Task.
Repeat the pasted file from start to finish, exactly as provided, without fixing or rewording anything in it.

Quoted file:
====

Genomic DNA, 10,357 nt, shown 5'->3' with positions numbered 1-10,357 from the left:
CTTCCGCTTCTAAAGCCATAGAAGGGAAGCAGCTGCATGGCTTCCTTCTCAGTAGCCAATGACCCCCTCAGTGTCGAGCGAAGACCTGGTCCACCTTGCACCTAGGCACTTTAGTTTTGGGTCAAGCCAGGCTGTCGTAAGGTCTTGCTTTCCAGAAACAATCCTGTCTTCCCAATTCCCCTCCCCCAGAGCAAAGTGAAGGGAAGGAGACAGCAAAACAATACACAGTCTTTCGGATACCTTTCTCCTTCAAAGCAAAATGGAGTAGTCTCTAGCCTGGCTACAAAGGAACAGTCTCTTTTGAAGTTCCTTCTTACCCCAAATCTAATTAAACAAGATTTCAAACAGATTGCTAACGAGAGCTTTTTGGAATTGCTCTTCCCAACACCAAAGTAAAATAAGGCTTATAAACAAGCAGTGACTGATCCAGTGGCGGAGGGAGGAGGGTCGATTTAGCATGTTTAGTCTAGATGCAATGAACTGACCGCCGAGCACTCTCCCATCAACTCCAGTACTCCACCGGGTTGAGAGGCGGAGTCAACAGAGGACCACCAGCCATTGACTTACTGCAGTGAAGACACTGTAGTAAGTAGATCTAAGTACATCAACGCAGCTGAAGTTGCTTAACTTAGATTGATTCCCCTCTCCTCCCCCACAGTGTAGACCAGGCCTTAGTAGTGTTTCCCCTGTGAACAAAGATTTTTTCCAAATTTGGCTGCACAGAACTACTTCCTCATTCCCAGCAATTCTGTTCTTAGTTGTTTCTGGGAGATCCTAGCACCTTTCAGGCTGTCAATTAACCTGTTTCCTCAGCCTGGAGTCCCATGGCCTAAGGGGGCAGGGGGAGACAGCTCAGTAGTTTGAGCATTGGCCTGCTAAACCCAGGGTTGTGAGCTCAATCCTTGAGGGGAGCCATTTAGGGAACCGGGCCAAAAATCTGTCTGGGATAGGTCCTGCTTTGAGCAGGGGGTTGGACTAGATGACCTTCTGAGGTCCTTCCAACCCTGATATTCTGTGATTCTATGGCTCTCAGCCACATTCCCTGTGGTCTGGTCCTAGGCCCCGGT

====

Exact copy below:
Genomic DNA, 10,357 nt, shown 5'->3' with positions numbered 1-10,357 from the left:
CTTCCGCTTCTAAAGCCATAGAAGGGAAGCAGCTGCATGGCTTCCTTCTCAGTAGCCAATGACCCCCTCAGTGTCGAGCGAAGACCTGGTCCACCTTGCACCTAGGCACTTTAGTTTTGGGTCAAGCCAGGCTGTCGTAAGGTCTTGCTTTCCAGAAACAATCCTGTCTTCCCAATTCCCCTCCCCCAGAGCAAAGTGAAGGGAAGGAGACAGCAAAACAATACACAGTCTTTCGGATACCTTTCTCCTTCAAAGCAAAATGGAGTAGTCTCTAGCCTGGCTACAAAGGAACAGTCTCTTTTGAAGTTCCTTCTTACCCCAAATCTAATTAAACAAGATTTCAAACAGATTGCTAACGAGAGCTTTTTGGAATTGCTCTTCCCAACACCAAAGTAAAATAAGGCTTATAAACAAGCAGTGACTGATCCAGTGGCGGAGGGAGGAGGGTCGATTTAGCATGTTTAGTCTAGATGCAATGAACTGACCGCCGAGCACTCTCCCATCAACTCCAGTACTCCACCGGGTTGAGAGGCGGAGTCAACAGAGGACCACCAGCCATTGACTTACTGCAGTGAAGACACTGTAGTAAGTAGATCTAAGTACATCAACGCAGCTGAAGTTGCTTAACTTAGATTGATTCCCCTCTCCTCCCCCACAGTGTAGACCAGGCCTTAGTAGTGTTTCCCCTGTGAACAAAGATTTTTTCCAAATTTGGCTGCACAGAACTACTTCCTCATTCCCAGCAATTCTGTTCTTAGTTGTTTCTGGGAGATCCTAGCACCTTTCAGGCTGTCAATTAACCTGTTTCCTCAGCCTGGAGTCCCATGGCCTAAGGGGGCAGGGGGAGACAGCTCAGTAGTTTGAGCATTGGCCTGCTAAACCCAGGGTTGTGAGCTCAATCCTTGAGGGGAGCCATTTAGGGAACCGGGCCAAAAATCTGTCTGGGATAGGTCCTGCTTTGAGCAGGGGGTTGGACTAGATGACCTTCTGAGGTCCTTCCAACCCTGATATTCTGTGATTCTATGGCTCTCAGCCACATTCCCTGTGGTCTGGTCCTAGGCCCCGGT